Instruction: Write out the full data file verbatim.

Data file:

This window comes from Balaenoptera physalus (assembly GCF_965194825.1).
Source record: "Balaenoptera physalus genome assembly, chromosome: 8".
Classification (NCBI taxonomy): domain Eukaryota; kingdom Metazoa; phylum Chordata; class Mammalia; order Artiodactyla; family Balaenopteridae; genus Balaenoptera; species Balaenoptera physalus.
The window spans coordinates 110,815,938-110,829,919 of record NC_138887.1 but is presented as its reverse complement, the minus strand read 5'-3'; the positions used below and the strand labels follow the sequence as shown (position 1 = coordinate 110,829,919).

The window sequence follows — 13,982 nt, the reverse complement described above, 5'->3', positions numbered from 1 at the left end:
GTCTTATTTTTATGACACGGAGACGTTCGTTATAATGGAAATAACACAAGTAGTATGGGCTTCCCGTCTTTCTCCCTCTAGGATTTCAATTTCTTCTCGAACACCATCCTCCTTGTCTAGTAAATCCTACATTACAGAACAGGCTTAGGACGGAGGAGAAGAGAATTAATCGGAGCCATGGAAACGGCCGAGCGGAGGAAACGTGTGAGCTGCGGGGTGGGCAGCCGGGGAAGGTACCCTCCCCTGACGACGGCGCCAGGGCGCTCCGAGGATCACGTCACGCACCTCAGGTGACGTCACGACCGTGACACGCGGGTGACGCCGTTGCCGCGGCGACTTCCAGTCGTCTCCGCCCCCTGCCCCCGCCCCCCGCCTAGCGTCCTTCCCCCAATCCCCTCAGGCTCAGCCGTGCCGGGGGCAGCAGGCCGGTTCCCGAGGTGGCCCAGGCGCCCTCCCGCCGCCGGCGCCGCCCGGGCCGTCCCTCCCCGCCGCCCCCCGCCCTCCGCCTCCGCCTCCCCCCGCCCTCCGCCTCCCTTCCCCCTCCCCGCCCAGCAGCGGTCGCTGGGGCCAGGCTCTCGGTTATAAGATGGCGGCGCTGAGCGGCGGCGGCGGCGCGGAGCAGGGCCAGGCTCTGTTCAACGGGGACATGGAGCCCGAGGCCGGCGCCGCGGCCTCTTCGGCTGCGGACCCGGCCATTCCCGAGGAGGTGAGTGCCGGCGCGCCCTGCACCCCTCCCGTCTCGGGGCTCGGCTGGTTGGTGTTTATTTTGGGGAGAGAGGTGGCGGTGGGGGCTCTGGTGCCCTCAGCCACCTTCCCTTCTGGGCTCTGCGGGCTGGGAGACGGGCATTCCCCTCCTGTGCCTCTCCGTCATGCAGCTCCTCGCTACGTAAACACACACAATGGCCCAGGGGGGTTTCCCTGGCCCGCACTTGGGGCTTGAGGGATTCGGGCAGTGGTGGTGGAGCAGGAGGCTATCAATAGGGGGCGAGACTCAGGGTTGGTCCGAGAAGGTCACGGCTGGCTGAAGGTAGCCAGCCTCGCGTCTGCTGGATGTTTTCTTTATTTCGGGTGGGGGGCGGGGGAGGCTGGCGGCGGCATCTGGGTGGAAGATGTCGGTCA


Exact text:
This window comes from Balaenoptera physalus (assembly GCF_965194825.1).
Source record: "Balaenoptera physalus genome assembly, chromosome: 8".
Classification (NCBI taxonomy): domain Eukaryota; kingdom Metazoa; phylum Chordata; class Mammalia; order Artiodactyla; family Balaenopteridae; genus Balaenoptera; species Balaenoptera physalus.
The window spans coordinates 110,815,938-110,829,919 of record NC_138887.1 but is presented as its reverse complement, the minus strand read 5'-3'; the positions used below and the strand labels follow the sequence as shown (position 1 = coordinate 110,829,919).

The window sequence follows — 13,982 nt, the reverse complement described above, 5'->3', positions numbered from 1 at the left end:
GTCTTATTTTTATGACACGGAGACGTTCGTTATAATGGAAATAACACAAGTAGTATGGGCTTCCCGTCTTTCTCCCTCTAGGATTTCAATTTCTTCTCGAACACCATCCTCCTTGTCTAGTAAATCCTACATTACAGAACAGGCTTAGGACGGAGGAGAAGAGAATTAATCGGAGCCATGGAAACGGCCGAGCGGAGGAAACGTGTGAGCTGCGGGGTGGGCAGCCGGGGAAGGTACCCTCCCCTGACGACGGCGCCAGGGCGCTCCGAGGATCACGTCACGCACCTCAGGTGACGTCACGACCGTGACACGCGGGTGACGCCGTTGCCGCGGCGACTTCCAGTCGTCTCCGCCCCCTGCCCCCGCCCCCCGCCTAGCGTCCTTCCCCCAATCCCCTCAGGCTCAGCCGTGCCGGGGGCAGCAGGCCGGTTCCCGAGGTGGCCCAGGCGCCCTCCCGCCGCCGGCGCCGCCCGGGCCGTCCCTCCCCGCCGCCCCCCGCCCTCCGCCTCCGCCTCCCCCCGCCCTCCGCCTCCCTTCCCCCTCCCCGCCCAGCAGCGGTCGCTGGGGCCAGGCTCTCGGTTATAAGATGGCGGCGCTGAGCGGCGGCGGCGGCGCGGAGCAGGGCCAGGCTCTGTTCAACGGGGACATGGAGCCCGAGGCCGGCGCCGCGGCCTCTTCGGCTGCGGACCCGGCCATTCCCGAGGAGGTGAGTGCCGGCGCGCCCTGCACCCCTCCCGTCTCGGGGCTCGGCTGGTTGGTGTTTATTTTGGGGAGAGAGGTGGCGGTGGGGGCTCTGGTGCCCTCAGCCACCTTCCCTTCTGGGCTCTGCGGGCTGGGAGACGGGCATTCCCCTCCTGTGCCTCTCCGTCATGCAGCTCCTCGCTACGTAAACACACACAATGGCCCAGGGGGGTTTCCCTGGCCCGCACTTGGGGCTTGAGGGATTCGGGCAGTGGTGGTGGAGCAGGAGGCTATCAATAGGGGGCGAGACTCAGGGTTGGTCCGAGAAGGTCACGGCTGGCTGAAGGTAGCCAGCCTCGCGTCTGCTGGATGTTTTCTTTATTTCGGGTGGGGGGCGGGGGAGGCTGGCGGCGGCATCTGGGTGGAAGATGTCGGTCA